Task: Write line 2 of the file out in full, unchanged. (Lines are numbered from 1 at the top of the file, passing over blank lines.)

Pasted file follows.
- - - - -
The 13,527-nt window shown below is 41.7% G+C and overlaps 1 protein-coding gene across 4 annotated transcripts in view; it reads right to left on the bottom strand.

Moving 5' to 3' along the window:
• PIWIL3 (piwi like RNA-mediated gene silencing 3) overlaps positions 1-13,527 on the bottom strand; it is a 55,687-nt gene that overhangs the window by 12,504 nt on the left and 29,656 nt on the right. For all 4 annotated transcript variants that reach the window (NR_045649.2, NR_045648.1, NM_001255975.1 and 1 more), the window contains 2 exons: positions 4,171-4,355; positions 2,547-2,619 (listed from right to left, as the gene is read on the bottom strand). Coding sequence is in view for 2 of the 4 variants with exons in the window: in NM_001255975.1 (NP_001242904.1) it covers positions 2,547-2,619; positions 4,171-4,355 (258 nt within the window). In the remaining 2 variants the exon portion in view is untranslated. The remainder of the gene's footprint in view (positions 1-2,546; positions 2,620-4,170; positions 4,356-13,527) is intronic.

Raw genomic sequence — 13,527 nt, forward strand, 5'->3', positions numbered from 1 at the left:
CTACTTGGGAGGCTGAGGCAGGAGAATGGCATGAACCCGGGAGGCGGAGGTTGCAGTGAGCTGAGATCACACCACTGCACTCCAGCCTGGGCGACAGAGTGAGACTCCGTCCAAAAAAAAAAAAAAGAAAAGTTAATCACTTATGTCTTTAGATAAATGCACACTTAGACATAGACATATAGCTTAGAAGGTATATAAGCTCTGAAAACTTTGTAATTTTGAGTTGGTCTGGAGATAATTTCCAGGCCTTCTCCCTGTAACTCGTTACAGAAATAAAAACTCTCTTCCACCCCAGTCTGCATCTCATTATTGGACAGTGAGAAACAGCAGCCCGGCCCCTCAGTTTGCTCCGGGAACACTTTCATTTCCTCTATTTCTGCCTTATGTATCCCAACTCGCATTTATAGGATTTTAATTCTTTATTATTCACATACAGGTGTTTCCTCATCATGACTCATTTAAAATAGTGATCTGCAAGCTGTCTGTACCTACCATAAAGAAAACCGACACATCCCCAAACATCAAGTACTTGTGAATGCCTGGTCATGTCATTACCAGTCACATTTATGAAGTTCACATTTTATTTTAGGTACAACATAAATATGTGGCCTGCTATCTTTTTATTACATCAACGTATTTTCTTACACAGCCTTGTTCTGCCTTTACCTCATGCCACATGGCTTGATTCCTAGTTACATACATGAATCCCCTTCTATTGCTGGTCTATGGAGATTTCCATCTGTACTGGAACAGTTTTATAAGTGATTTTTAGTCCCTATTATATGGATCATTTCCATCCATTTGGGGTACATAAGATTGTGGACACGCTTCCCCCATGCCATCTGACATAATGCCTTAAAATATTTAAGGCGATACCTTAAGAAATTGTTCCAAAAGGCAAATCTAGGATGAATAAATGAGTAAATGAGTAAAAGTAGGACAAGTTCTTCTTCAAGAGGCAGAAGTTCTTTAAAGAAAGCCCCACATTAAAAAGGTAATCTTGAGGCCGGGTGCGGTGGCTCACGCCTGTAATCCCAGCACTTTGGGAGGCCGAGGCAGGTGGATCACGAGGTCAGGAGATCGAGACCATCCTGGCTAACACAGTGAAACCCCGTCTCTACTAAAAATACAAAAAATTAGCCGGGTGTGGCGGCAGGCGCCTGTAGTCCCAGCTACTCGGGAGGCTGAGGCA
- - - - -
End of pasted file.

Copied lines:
Moving 5' to 3' along the window: